Facebook, Inc. v. Power Ventures, Inc.

Filing 66

Reply Memorandum re 56 MOTION for Summary Judgment Notice of Motion, Motion and Memorandum of Points and Authorities for Judgment on the Pleadings Pursuant to Fed. R. Civ. P. 12(c) or, in the Alternative Partial Summary Judgment of Liability Under California Penal Code S MOTION for Summary Judgment 62 Notice of Motion, Motion and Memorandum of Points and Authorities for Judgment on the Pleadings Pursuant to Fed. R. Civ. P. 12(c) or, in the Alternative Partial Summary Judgment of Liability Under California Penal Code S filed byFacebook, Inc.. (Gray, Thomas) (Filed on 1/29/2010) Modified on 2/1/2010 (gm, COURT STAFF).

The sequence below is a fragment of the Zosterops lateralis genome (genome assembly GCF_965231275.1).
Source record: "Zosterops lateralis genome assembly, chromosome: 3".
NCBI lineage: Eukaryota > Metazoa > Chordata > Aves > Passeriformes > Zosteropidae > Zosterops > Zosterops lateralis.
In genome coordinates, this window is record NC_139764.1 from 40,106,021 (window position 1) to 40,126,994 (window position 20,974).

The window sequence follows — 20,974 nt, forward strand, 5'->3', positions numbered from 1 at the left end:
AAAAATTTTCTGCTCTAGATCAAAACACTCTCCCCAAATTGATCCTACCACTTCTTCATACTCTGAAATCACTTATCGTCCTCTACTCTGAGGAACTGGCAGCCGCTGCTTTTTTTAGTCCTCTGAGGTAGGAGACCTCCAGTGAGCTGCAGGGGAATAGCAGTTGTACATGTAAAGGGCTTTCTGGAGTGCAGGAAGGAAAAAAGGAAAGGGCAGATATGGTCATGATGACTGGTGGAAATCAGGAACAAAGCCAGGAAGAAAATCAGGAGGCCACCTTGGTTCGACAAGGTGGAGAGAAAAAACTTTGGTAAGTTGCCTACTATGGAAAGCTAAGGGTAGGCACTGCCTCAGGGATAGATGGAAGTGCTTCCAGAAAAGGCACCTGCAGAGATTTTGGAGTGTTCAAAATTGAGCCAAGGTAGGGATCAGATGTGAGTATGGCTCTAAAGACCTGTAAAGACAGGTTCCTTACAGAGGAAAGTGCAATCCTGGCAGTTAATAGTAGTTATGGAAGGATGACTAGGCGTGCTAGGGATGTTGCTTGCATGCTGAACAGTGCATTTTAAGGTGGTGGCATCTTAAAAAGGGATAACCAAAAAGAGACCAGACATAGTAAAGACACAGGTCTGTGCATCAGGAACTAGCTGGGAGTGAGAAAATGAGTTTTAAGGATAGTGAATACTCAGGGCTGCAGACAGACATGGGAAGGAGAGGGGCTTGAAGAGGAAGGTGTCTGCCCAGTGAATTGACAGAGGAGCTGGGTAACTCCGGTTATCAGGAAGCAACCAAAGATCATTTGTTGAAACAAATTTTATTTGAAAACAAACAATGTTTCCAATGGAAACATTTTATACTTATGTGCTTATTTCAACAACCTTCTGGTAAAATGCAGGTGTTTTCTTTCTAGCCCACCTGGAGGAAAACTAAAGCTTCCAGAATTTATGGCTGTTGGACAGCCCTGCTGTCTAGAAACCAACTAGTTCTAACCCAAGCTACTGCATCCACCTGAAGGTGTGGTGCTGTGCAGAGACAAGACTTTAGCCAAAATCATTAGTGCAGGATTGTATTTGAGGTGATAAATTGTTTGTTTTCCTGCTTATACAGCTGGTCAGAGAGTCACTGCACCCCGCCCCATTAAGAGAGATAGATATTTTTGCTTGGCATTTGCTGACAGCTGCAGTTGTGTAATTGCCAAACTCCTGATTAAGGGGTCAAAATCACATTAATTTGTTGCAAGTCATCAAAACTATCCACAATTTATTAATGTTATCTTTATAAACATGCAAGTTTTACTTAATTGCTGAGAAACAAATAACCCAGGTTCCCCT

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Facebook, Inc. v. Power Ventures, Inc. Doc. 66 Case5:08-cv-05780-JF Document66 Filed01/29/10 Page1 of 14 1 2 3 4 5 6 7 8 9 10 11 12 13 14 15 16 17 18 19 20 21 22 23 24 25 26 27 28 I. NEEL CHATTERJEE (STATE BAR NO. 173985) nchatterjee@orrick.com THOMAS J. GRAY (STATE BAR NO. 191411) tgray@orrick.com JULIO C. AVALOS (STATE BAR NO. 255350) javalos@orrick.com ORRICK, HERRINGTON & SUTCLIFFE LLP 1000 Marsh Road Menlo Park, CA 94025 Telephone: +1-650-614-7400 Facsimile: +1-650-614-7401 Attorneys for Plaintiff FACEBOOK, INC. UNITED STATES DISTRICT COURT NORTHERN DISTRICT OF CALIFORNIA SAN JOSE DIVISION FACEBOOK, INC., Plaintiff, v. POWER VENTURES, INC. a Cayman Island Corporation; STEVE VACHANI, an individual; DOE 1, d/b/a POWER.COM, DOES 2-25, inclusive, Defendants. Case No. 5:08-cv-05780 JF (HRL) FACEBOOK INC.'S REPLY BRIEF IN SUPPORT OF ITS MOTION FOR JUDGMENT ON THE PLEADINGS OR, IN THE ALTERNATIVE, PARTIAL SUMMARY JUDGMENT OF LIABILITY UNDER CALIFORNIA PENAL CODE SECTION 502 AND OPPOSITION TO DEFENDANTS' MOTION FOR SUMMARY JUDGMENT Date: Time: Judge: Courtroom: February 26, 2010 9:00 a.m. Hon. Jeremy D. Fogel 3 FACEBOOK'S REPLY ISO MOT. FOR JUDGMENT ON PLEADINGS OR PARTIAL SJ AND OPP. TO MOTION FOR SJ CASE NO. 5:08-CV-05780 JF Dockets.Justia.com Case5:08-cv-05780-JF Document66 Filed01/29/10 Page2 of 14 1 2 3 4 5 6 7 8 9 10 11 12 13 14 15 16 17 18 19 20 21 22 23 24 25 26 27 28 IV. I. II. III. TABLE OF CONTENTS Page INTRODUCTION .............................................................................................................. 1 STATEMENT OF UNDISPUTED MATERIAL FACTS.................................................. 1 ARGUMENT ...................................................................................................................... 2 A. Power Misunderstands the Aim and Scope of California Penal Code Section 502 .............................................................................................................. 2 1. Penal Code 502 Was Expressly Enacted To Protect The "Integrity" Of Computer Systems and Networks From "Unauthorized Access" Regardless Of Tampering, Alterations, or Deletions .................................. 2 2. Power Misrepresents The Standing Requirements For Civil Litigants ...................................................................................................... 3 B. Power Has Violated Penal Code Sections 502(c)(2), (3) and (7) ........................... 4 1. Power "Used," "Caused To Be Used," "Made Use Of" and "Accessed or Caused to Be Accessed" Facebook's Computer Services ....................................................................................................... 4 2. Power's "Use," Or "Access" Was "Knowing" ........................................... 5 3. Power Acted Without Permission ............................................................... 5 a. Permission From Users Is Irrelevant ............................................... 5 b. A "Good Faith Belief" Of Authorization Is Irrelevant.................... 7 C. Facebook Has Expended Resources Tracking, Blocking and Investigating Power's Attacks ..................................................................................................... 8 CONCLUSION ................................................................................................................. 10 -i- FACEBOOK'S REPLY ISO MOT. FOR JUDGMENT ON PLEADINGS OR PARTIAL SJ AND OPP. TO MOTION FOR SJ Case No. 5:08-cv-05780 JF Case5:08-cv-05780-JF Document66 Filed01/29/10 Page3 of 14 1 2 3 4 5 6 7 8 9 10 11 12 13 14 15 16 17 18 19 20 21 22 23 24 25 26 27 28 TABLE OF AUTHORITIES Page FEDERAL CASES Ebay, Inc. v. Bidder's Edge, 100 F. Supp. 2d 1058 (N.D. Cal. 2002) .................................................................................... 7 Facebook, Inc. v. ConnectU LLC, 489 F. Supp. 2d 1087 (N.D. Cal. 2007) ................................................................................ 6, 8 Gozlon-Pertez v. United States, 498 U.S. 395 (1991) .................................................................................................................. 2 STATE CASES Hale v. Morgan, 22 Cal. 3d 388 (1978) ............................................................................................................... 8 People v. Cole, 156 Cal. App. 4th 452 (2007).................................................................................................... 8 People v. Hawkins, 98 Cal. App. 4th 1428 (2002)................................................................................................ 7, 8 STATE STATUTES Cal. Penal Code 502(a) ............................................................................................................ 2, 3 Cal. Penal Code 502(b)(8) ....................................................................................................... 3, 4 Cal. Penal Code 502(c) ...................................................................................... 1, 2, 3, 4, 7, 8, 10 Cal. Penal Code 502(c)(1) ............................................................................................................ 7 Cal. Penal Code 502(c)(2) ................................................................................................ 3, 4, 5, 8 Cal. Penal Code 502(c)(3) .................................................................................................... 3, 4, 5 Cal. Penal Code 502(c)(7) .................................................................................................... 3, 4, 5 Cal. Penal Code 502(d) ................................................................................................................ 3 Cal. Penal Code 502(d)(3)(A) ...................................................................................................... 4 Cal. Penal Code 502(e) .......................................................................................................... 9, 10 Cal. Penal Code 502(e)(1) .......................................................................................... 1, 3, 4, 9, 10 - ii - FACEBOOK'S REPLY ISO MOT. FOR JUDGMENT ON PLEADINGS OR PARTIAL SJ AND OPP. TO MOTION FOR SJ Case No. 5:08-cv-05780 JF Case5:08-cv-05780-JF Document66 Filed01/29/10 Page4 of 14 1 2 3 4 5 6 7 8 9 10 11 12 13 14 15 16 17 18 19 20 21 22 23 24 25 26 27 28 I. INTRODUCTION This case is about one simple issue: whether the owner and operator of a private computer system may lawfully regulate third-party access to that system. The three motions currently pending before the Court merely present variations on that single question. Defendants Power Ventures, Inc. and Steven Vachani ("Power") believe that they are entitled to unfettered access to Facebook, Inc.'s ("Facebook") computer networks and that Facebook's efforts to regulate that access are anticompetitive. Because Facebook's computers are private property, Facebook is well within its rights to prohibit unauthorized access; implementing measures to prevent such access cannot plausibly be considered anticompetitive or unfair. As a consequence, Facebook's motion for judgment on the pleadings relating to its Penal Code 502(c) claim should be granted and its motion to dismiss Power's antitrust counterclaims should be granted as well.1 As Power's cross-motion for summary judgment confirms, there is no factual dispute about Power's trespass to Facebook's systems. The record before the Court establishes that Power has violated Section 502(c). Power's main defenses--that it received permission to access Facebook from Facebook users and that Facebook did not expend sufficient resources investigating and combating Power's trespasses to have suffered damage--are unavailing. Permission from users is irrelevant and 502(e)(1) requires only that resources be expended, not that those resources meet Power's standards. 2 II. STATEMENT OF UNDISPUTED MATERIAL FACTS Both parties have filed motions for summary judgment on Facebook's Penal Code Section 502(c) claim. Accordingly, the parties appear to agree that there are no disputed material facts with respect to that claim. 1 Facebook has submitted a separate Reply Brief in connection with its Motion to Dismiss Power's Counterclaims and Strike its Affirmative Defenses. Due to the intertwined nature of the motions, if the Court finds Power's unauthorized access to Facebook's servers to be unlawful, it should also dismiss Power's antitrust and unfair competition claims. Facebook's efforts to protect itself from Power's attacks cannot constitute "predatory" behavior required to state a claim under Section 2 of the Sherman Act and cannot be an unfair practice under the UCL. 2 Facebook has other meritorious claims pending against Power. However, a judgment on this 502(c) claim will provide Facebook with a sufficient remedy. Accordingly, Facebook would be willing to dismiss the remainder of its claims if the Court grants this motion. -1FACEBOOK'S REPLY ISO MOT. FOR JUDGMENT ON PLEADINGS OR PARTIAL SJ AND OPP. TO MOTION FOR SJ CASE NO. 5:08-CV-05780 JF Case5:08-cv-05780-JF Document66 Filed01/29/10 Page5 of 14 1 2 3 4 5 6 7 8 9 10 11 12 13 14 15 16 17 18 19 20 21 22 23 24 25 26 27 28 III. ARGUMENT A. Power Misunderstands the Aim and Scope of California Penal Code Section 502 Throughout its Opposition and supporting Declaration of Steven Vachani, Power argues that Power.com's functionality "does not provide any capability to cause the alteration, deletion, damage, or destruction of a computer system, computer network, computer program, or data." Dkt. 65 at 10. This, Power concludes, saves it from violating Section 502(c). Power misunderstands the aim and scope of California Penal Code Section 502. 1. Penal Code 502 Was Expressly Enacted To Protect The "Integrity" Of Computer Systems and Networks From "Unauthorized Access" Regardless Of Tampering, Alterations, or Deletions In determining the meaning of a statute, the Court must "look not only to the particular statutory language, but to the design of the statute as a whole and to its object and policy." Gozlon-Pertez v. United States, 498 U.S. 395, 407 (1991). When it enacted Penal Code 502, the California State Legislature obviously intended to address garden variety hackers, spammers, and malware. However, the Legislature also sought to prevent "unlawful access" to computer systems and enacted a separate and distinct cause of action--beyond straightforward computer hacking or tampering--to deal with that problem. Thus, in Section 502's preamble, the Legislature wrote: "It is the intent of the Legislature in enacting this section to expand the degree of protection afforded to individuals, businesses, and government agencies from tampering, interference, damage, and unauthorized access to lawfully created computer data and computer systems." Penal Code 502(a) (emphasis added). The statute continues: "The Legislature further finds and declares that protection of the integrity of all types and forms of lawfully created computers, computer systems, and computer data is vital to protection of the privacy of individuals as well as to the well-being of financial institutions, business concerns, governmental agencies, and others within this state that lawfully utilize computers, computer systems, and data." Id. (emphasis added). By its plain language, Section 502 was thus expressly enacted, in relevant part, to protect the integrity and "well-being" not just of computer data but of whole commercial computer -2FACEBOOK'S REPLY ISO MOT. FOR JUDGMENT ON PLEADINGS OR PARTIAL SJ AND OPP. TO MOTION FOR SJ CASE NO. 5:08-CV-05780 JF Case5:08-cv-05780-JF Document66 Filed01/29/10 Page6 of 14 1 2 3 4 5 6 7 8 9 10 11 12 13 14 15 16 17 18 19 20 21 22 23 24 25 26 27 28 systems from "unauthorized access," with "access" broadly defined to mean "gain entry to, instruct, or communicate with the logical, arithmetical, or memory function resources of a computer, computer system, or computer network." Penal Code 502(b)(1). In other words, in addition to being an anti-hacking statute, Section 502 was designed as an anti-trespass statute that criminalizes unauthorized "communication" with a computer system. Accordingly, when enumerating the particular acts that would constitute "public offenses" in Section 502(c), the Legislature went to great lengths to include several predicate acts that focused on "access" and "use" as opposed to alteration, damage, deletion, or destruction. Section 502(c)(2), for instance, declares it a public offense to "knowingly access[] and without permission take[], cop[y] or make[] use of any data from a computer, computer system, or computer network." Section 502(c)(3) similarly criminalizes those who "[k]nowingly and without permission use[] or cause[] to be used computer services." Finally, under Section 502(c)(7), any person who "[k]nowingly and without permission accesses or causes to be accessed any computer, computer system, or computer network" can be guilty of a public offense and civilly liable. 2. Power Misrepresents The Standing Requirements For Civil Litigants Power's Opposition mistakenly insists that Section 502 "creates a private right of action only in very limited circumstances." Dkt. 64 at 2:15-16. To the contrary, consistent with the Legislature's desire to protect the integrity and well-being of computer systems owned by private individuals and businesses, Section 502(e)(1) broadly provides civil remedies to any "owner or lessee of the computer, computer system, computer network, computer program, or data who suffers damage or loss by reason of a violation of any of [the nine] provisions of subdivision (c)." Power incorrectly claims that Section 502(b)(8), which defines the term "injury," "further defines the types of damage or loss recognized by" 502(e)(1). Dkt. 64 at 2:18-23; see also id. at p 3:1-3 (claiming that "[a] party asserting a private civil claim under 502 must establish that it suffered `injury' to its data or computers"). However, the term "injury" never appears anywhere in Sections 502(a), (c) or (e)(1). The word is found only in Section 502(d) (inapplicable here), and is used exclusively to help categorize criminal punishments for 502(c) violations. See, e.g., -3FACEBOOK'S REPLY ISO MOT. FOR JUDGMENT ON PLEADINGS OR PARTIAL SJ AND OPP. TO MOTION FOR SJ CASE NO. 5:08-CV-05780 JF Case5:08-cv-05780-JF Document66 Filed01/29/10 Page7 of 14 1 2 3 4 5 6 7 8 9 10 11 12 13 14 15 16 17 18 19 20 21 22 23 24 25 26 27 28 Section 502(d)(3)(A) ("For a first violation that does not result in injury, an infraction punishable by a fine not exceeding one thousand dollars ($1,000)") (emphasis added). There is no statutory support for the proposition that "injury," as defined in section 502(b)(8), should be imported into 502(e)(1) nor does Power provide any. In fact, the plain language of Section 502(e)(1) allows a party to bring a civil action for violations of 502(c) if the party has suffered "damage" or "loss," which "shall include any expenditure reasonably and necessarily incurred by the owner or lessee to verify that a computer system, computer network, computer program, or data was or was not altered, damaged, or deleted by the access." Penal Code 502(e)(1) (emphasis added). As explained in greater detail below, Facebook reasonably and necessarily expended resources investigating Power's unlawful access to its servers, blocking that access, conferring with Power and Mr. Vachani to determine why they were impermissibly scraping data from Facebook's servers, hiring outside counsel to get Power to stop their access, investigating Power's subsequent circumvention of its technological blocking measures, as well as re-blocking Power's access to Facebook. All of these expenditures qualify as damage or loss under Section 502(e)(1). Consequently, Facebook has pled sufficient grounds for standing to assert its Penal Code Section 502(c) claims against Power. B. Power Has Violated Penal Code Sections 502(c)(2), (3) and (7) Power ignores the 502(c) subdivisions that do not require the destruction of data. Again, a defendant violates 502(c)(2) when he "knowingly accesses and without permission takes, copies, or makes use of any data from a computer, computer system, or computer network." The defendant violates Section 502(c)(3) if he "knowingly and without permission uses or causes to be used computer services." And he violates 502(c)(7) when he "knowingly and without permission provides or assists in providing a means of accessing a computer, computer system, or network." None of these provisions requires, or even mentions, the destruction of data. 1. Power "Used," "Caused To Be Used," "Made Use Of" and "Accessed or Caused to Be Accessed" Facebook's Computer Services Power has not disputed that it "used," "caused to be used," "made use of" or "accessed or caused to be accessed" Facebook's computer services. Indeed, it has repeatedly confirmed these -4FACEBOOK'S REPLY ISO MOT. FOR JUDGMENT ON PLEADINGS OR PARTIAL SJ AND OPP. TO MOTION FOR SJ CASE NO. 5:08-CV-05780 JF Case5:08-cv-05780-JF Document66 Filed01/29/10 Page8 of 14 1 2 3 4 5 6 7 8 9 10 11 12 13 14 15 16 17 18 19 20 21 22 23 24 25 26 27 28 facts. See, e.g., Dkt. No. 54 18 (Power admits that it "permits users to enter their account information to access the Facebook site through Power.com"); Id. 45, 50 (same); Id. 74 (Power admits that it has "developed computer software and other automated devices and programs to access and obtain information from the Facebook website for aggregating services"); Dkt. No. 65 2 ("Power offered Facebook users a different and potentially superior browser through which they could access their Facebook accounts to copy, updated, and/or port their own `User Content.'"). Consequently, there is no factual dispute as to this element. 2. Power's "Use," Or "Access" Was "Knowing" Power has also admitted that it "knowingly" "used or caused to be used" Facebook's computer services, (502(c)(3)), "knowingly" "access[ed]" Facebook's computer services, (502(c)(2)), or "knowingly" accessed or "caused to be accessed" Facebook's computer network, (502(c)(7)). See Dkt. 54 5,18, 45, 50, 63, 64, 66, 74, and 75. 3. Power Acted Without Permission a. Permission From Users Is Irrelevant Nor is there any dispute that Power's actions were done "without permission" from Facebook. Facebook has never given Power permission to access or use its network. In fact, the record demonstrates (and Power has admitted) that on December 1, 2008 Facebook notified Power that "Power.com's access of Facebook's website and servers was unauthorized and violated Facebook's rights." Dkt. 9 at 57; Dkt. 54 57 ("Defendants admit that Facebook has communicated such claims to Mr. Vachani."). It is also undisputed that because Power refused to stop, Facebook was required to implement technical blocks to keep Power from accessing the Facebook network and that Power intentionally circumvented those blocking measures in order to keep accessing Facebook.com without permission. See Dkt. 54 63 ("Defendants admit that Facebook implemented technical measures to block users from accessing Facebook through Power.com") and 64 (admitting that despite Facebook's technical blocks, "Defendants admit that Power provided users with tools necessary to access Facebook through Power.com"). Despite these contrary admissions, Power argues that it was permitted to access and use the Facebook network. Power's arguments are unconvincing. First, Power argues that its access -5FACEBOOK'S REPLY ISO MOT. FOR JUDGMENT ON PLEADINGS OR PARTIAL SJ AND OPP. TO MOTION FOR SJ CASE NO. 5:08-CV-05780 JF Case5:08-cv-05780-JF Document66 Filed01/29/10 Page9 of 14 1 2 3 4 5 6 7 8 9 10 11 12 13 14 15 16 17 18 19 20 21 22 23 24 25 26 27 28 to Facebook's network was done with the permission of Facebook users. This theory has already been rejected by this Court, as well as another Court in this District. See Dkt. 38 at 7:21-28; and Facebook, Inc. v. ConnectU LLC, 489 F.Supp.2d 1087, 1091 (N.D. Cal. 2007). In ConnectU, the ConnectU defendants took the same position that Power espouses here, arguing that their access to Facebook had been undertaken "with permission" because ConnectU "accessed information on the Facebook website that ordinarily would be accessible only to registered users by using log-in information voluntarily supplied by registered users." ConnectU, 489 F.Supp.2d at 1091. The Court was unmoved by this argument, holding that "notwithstanding the reference in the title to `unauthorized access,' Penal Code section 502 prohibits knowing access, followed by unauthorized (i.e., `without permission') taking, copying, or use of data." Id. Accordingly, Judge Seeborg denied ConnectU's motion to dismiss Facebook's 502(c) claims because Facebook had adequately alleged that ConnectU had knowingly accessed Facebook's website "in a manner not authorized or permitted by Facebook." Id. (emphasis added). Power attempts to distinguish ConnectU by arguing that its procedural posture renders it "not a useful precedent." Dkt. 64 at 12:26, fn 2. But Judge Seeborg's holding on this point had nothing to do with the procedural posture of the case. Indeed, in reaching his decision, Judge Seeborg interpreted the code and made the legal finding that only Facebook could grant permission, not Facebook users. Clearly, a user cannot grant a third-party permission that is not the user's to grant in the first place. This is precisely the argument that Power is trying to make in this case. In fact, in this case the Court has already observed that Facebook users may not grant authorization to third-parties to use the Facebook service without Facebook's permission. See Dkt. 38 at 7:24-28 ("[t]his argument relies on an assumption that Facebook users are authorized to use Power.com or similar services to access their user accounts. The Terms of Use negate this argument . . . Users may have the right to access their own content, but conditions have been placed on that access."). Under Power's logic, a bank would have no cause of action against a person who broke into the bank in the middle of the night if one of the bank's depositors had given permission to the thief to retrieve its deposit. This makes no sense in logic or law. -6FACEBOOK'S REPLY ISO MOT. FOR JUDGMENT ON PLEADINGS OR PARTIAL SJ AND OPP. TO MOTION FOR SJ CASE NO. 5:08-CV-05780 JF Case5:08-cv-05780-JF Document66 Filed01/29/10 Page10 of 14 1 2 3 4 5 6 7 8 9 10 11 12 13 14 15 16 17 18 19 20 21 22 23 24 25 26 27 28 In sum, Power cannot successfully argue that it acted "with permission" because Facebook users allegedly gave it permission to access and use Facebook's servers. Facebook's computer servers are Facebook's private property. See Ebay, Inc. v. Bidder's Edge, 100 F. Supp. 2d 1058, 1070 (N.D. Cal. 2002) ("eBay's servers are private property, conditional access to which eBay grants the public."). Accordingly, and under the plain meaning of Penal Code 502, it was Facebook's permission--and not that of its users--that Power was required to obtain and it is undisputed that Power did not have that permission. b. A "Good Faith Belief" Of Authorization Is Irrelevant Power's second theory is that the 502(c) subsections impute a mens rea requirement not only as to the "knowing" access or use of the Facebook network, but also to the fact that the access was "without permission." Accordingly, Power believes that even if the Court finds that Power was required to obtain Facebook's permission in order to access the Facebook site and that it accessed the site without that permission, Power would still not be liable under 502(c) because it had a "good faith belief" that the users' permission was sufficient. Dkt. 64 at 12:3-19. For starters, this argument is contradicted by Power's own concession that on December 1, 2008, Facebook notified it that "Power.com's access of Facebook's website and servers was unauthorized and violated Facebook's rights." Dkt. 54 57. In response, instead of reevaluating its "good faith belief," Power admits that it not only chose to keep accessing Facebook, but went so far as to circumvent Facebook's technological blocking measures in order to keep scraping data from Facebook's network. Dkt. 63-64. In light of these admissions, Power's post-hoc claims of ignorance and "good faith" are not credible. Regardless, Power's argument is contrary to the plain meaning of 502(c) as well as this Court's prior precedent. As support for its proposition, Power cites only People v. Hawkins, 98 Cal.App.4th 1428, 1439 (2002), a criminal trade secrets misappropriation case that is wholly inapposite here. Power claims that Hawkins "rejected the assertion that `knowingly' only modifies `accesses' and not the rest of the crime." Dkt. 64 at 12:4-6. Going even further, Power claims that Hawkins "require[s] [that Facebook] establish that Power `knowingly' committed every element of an offense under 501(c)(1)." Id. Power misrepresents Hawkins, which made -7FACEBOOK'S REPLY ISO MOT. FOR JUDGMENT ON PLEADINGS OR PARTIAL SJ AND OPP. TO MOTION FOR SJ CASE NO. 5:08-CV-05780 JF Case5:08-cv-05780-JF Document66 Filed01/29/10 Page11 of 14 1 2 3 4 5 6 7 8 9 10 11 12 13 14 15 16 17 18 19 20 21 22 23 24 25 26 27 28 neither of these holdings. The Hawkins defendant argued that 502(c) was unconstitutional on its face because a person could be found guilty of a felony under it for knowingly accessing a computer and then copying something off that computer by accident. See 98 Cal.App.4th at 1439. The Court rejected this argument with the unsurprising observation that "[e]vidence of accidental copying would negate the mental element of section 502, subdivision (c)(2)." The Court never even mentioned the issue of "permission." Hawkins does not help Power. Moreover, this District's previous readings of Section 502 establish that the plain reading of the statute is that "knowingly" does not modify "without permission." For example, in ConnectU, Judge Seeborg found that "Penal code section 502 prohibits knowing access, followed by unauthorized (i.e., "without permission") taking, copying, or use of data." ConnectU, 489 F.Supp.2d at 1091. Finally, Power's defense that it should be excused from impermissibly accessing Facebook's servers either because it mistakenly believed that Facebook users could give it legal permission or because it had a "good faith belief that Facebook's Terms of Use were legally unenforceable or otherwise violative of the copyright and unfair competition laws" is a mistake of law that does not excuse illegal behavior. See People v. Cole, 156 Cal.App.4th 452, 483 (2007) ("Ignorance of the law is no excuse"). "In the absence of specific language to the contrary, ignorance of a law is not a defense to a charge of violation." Hale v. Morgan, 22 Cal.3d 388, 396 (1978); see also 1 Witkin & Epstein, Cal. Criminal Law, Defenses 36, p. 367 (3d ed. 2000) ("If the act itself is punishable when knowingly done, it is immaterial that the defendant thought it was lawful."). Power's claims of ignorance or mistaken "good faith beliefs" are immaterial. Accordingly, Power's actions were plainly "without permission." C. Facebook Has Expended Resources Tracking, Blocking and Investigating Power's Attacks Power claims that "the sole injury alleged in Facebook's complaint is the supposed injury to Facebook's `reputation and goodwill' caused by users accessing their Facebook accounts through the Power browser." Dkt. No. 64 at 2:6-8 (quoting First Amended Complaint, Dkt. No. 9 ("FAC"), 119)). This is false. Power ignores paragraph 118 of Facebook's FAC, which states -8FACEBOOK'S REPLY ISO MOT. FOR JUDGMENT ON PLEADINGS OR PARTIAL SJ AND OPP. TO MOTION FOR SJ CASE NO. 5:08-CV-05780 JF Case5:08-cv-05780-JF Document66 Filed01/29/10 Page12 of 14 1 2 3 4 5 6 7 8 9 10 11 12 13 14 15 16 17 18 19 20 21 22 23 24 25 26 27 28 that "Facebook suffered and continues to suffer damage as a result of Defendants' violations" and paragraph 121 in which Facebook specifically alleges, among other things, "compensatory damages" pursuant to section 502(e). Importantly, Power has conceded the facts that establish that Facebook has suffered "damages" or "losses" pursuant to Section 502(e). Specifically, 502(e)(1) provides that a plaintiff may satisfy the "damage" or "loss" requirement by demonstrating any "expenditure reasonably and necessarily incurred . . . to verify that a computer system, computer network, computer program, or data was or was not altered, damaged, or deleted by the access." (Emphasis added). The record demonstrates that Facebook has reasonably and necessarily expended resources verifying, investigating and counteracting the impact of Power's unlawful access to its servers. For instance, Facebook was forced to retain outside counsel to investigate Power's acts and to get Power to terminate its access. Dkt. No. 9 57; Dkt. No. 54 57. Facebook expended further resources meeting and conferring with Power and Mr. Vachani to determine the nature of Power's access and the impact of that access on Facebook's systems. Id. 57-58, 60. Facebook was also required to expend resources to block Power from further accessing Facebook's servers. See Dkt. 54 63 and 64. Power has admitted that it circumvented these blocks, requiring even further actions and expenditures by Facebook to verify that Power would not continue accessing or altering Facebook's systems. Id. 63 ("Defendants admit that Facebook implemented technical measures to block users from accessing Facebook through Power.com"). Despite these blocking measures, Power admits that it continued to "provide[] [its] users with tools necessary to access Facebook through Power.com." Id. 64. Power's response to these expenditures is two-fold. First, Power claims that the court should ignore these measures because Power's actions are allegedly "commonplace in the industry." Dkt. 64 at 7:6-8. But Section 502(e)(1) does not contain any safe harbors for commonplace unlawful access to computer servers. Second, Power argues that the Court should ignore Facebook's expenditures because they were "quite simple." Id. at 7:17. According to Power, "[t]he blocking of an IP address is a simple feature that can be implemented with pushbutton ease by virtually any web host. The `expenditure' of `corporate resources' to accomplish -9FACEBOOK'S REPLY ISO MOT. FOR JUDGMENT ON PLEADINGS OR PARTIAL SJ AND OPP. TO MOTION FOR SJ CASE NO. 5:08-CV-05780 JF Case5:08-cv-05780-JF Document66 Filed01/29/10 Page13 of 14 1 2 3 4 5 6 7 8 9 10 11 12 13 14 15 16 17 18 19 20 21 22 23 24 25 26 27 28 this `technical measure' would involve, essentially, a few clicks of a mouse to access the IP blocking feature of the web host, and ten keystrokes to enter Power.com's IP address among those to be blocked." Id. at 7:20-27. Of course, even if true, which it is not, Power ignores the obvious facts that Facebook must first monitor and verify Power's conduct before the mouse is clicked and the keys stroked. Power also ignores the fact that it did not stop attacking Facebook's servers once Facebook initially blocked Power's IP address. Importantly, there is no requirement in 502(e)(1) that expenditures must be "big" to satisfy the statute. All that is required is that Facebook has suffered some level of compensatory damages which is not disputed. The amount of compensatory damages available to Facebook is irrelevant to the issue of liability under Penal Code Section 502(c). Penal Code 502 is an antitrespass statute; the duration or impact of the trespass does not determine if the trespass occurred in the first place. Facebook has alleged, and Power has conceded, that Facebook has expended effort to verify and block Power's activities on Facebook's computer system and servers. That is all that is required to satisfy Section 502(e). If needed, the parties can argue about the amount of compensatory damages at a later date. IV. CONCLUSION Power has violated California Penal Code Section 502. Accordingly, Facebook respectfully requests that the Court grant Facebook judgment on the pleadings with respect to that claim. For the same reasons stated above, Power's Motion for Summary Judgment as to Facebook's Section 502 claim should be denied. Dated: January 29, 2010 ORRICK, HERRINGTON & SUTCLIFFE LLP /s/ Thomas J. Gray THOMAS J. GRAY Attorneys for Plaintiff FACEBOOK, INC. - 10 - FACEBOOK'S REPLY ISO MOT. FOR JUDGMENT ON PLEADINGS OR PARTIAL SJ AND OPP. TO MOTION FOR SJ CASE NO. 5:08-CV-05780 JF Case5:08-cv-05780-JF Document66 Filed01/29/10 Page14 of 14 1 2 3 4 5 6 7 8 9 10 OHS West:260817691.6 CERTIFICATE OF SERVICE I hereby certify that this document(s) filed through the ECF system will be sent electronically to the registered participants as identified on the Notice of Electronic Filing (NEF) and paper copies will be sent to those indicated as non registered participants on January 29, 2010. Dated: January 29, 2010 Respectfully submitted, /s/ Thomas J. Gray THOMAS J. GRAY 11 12 13 14 15 16 17 18 19 20 21 22 23 24 25 26 27 28 - 11 FACEBOOK'S REPLY ISO MOT. FOR JUDGMENT ON PLEADINGS OR PARTIAL SJ AND OPP. TO MOTION FOR SJ CASE NO. 5:08-CV-05780 JF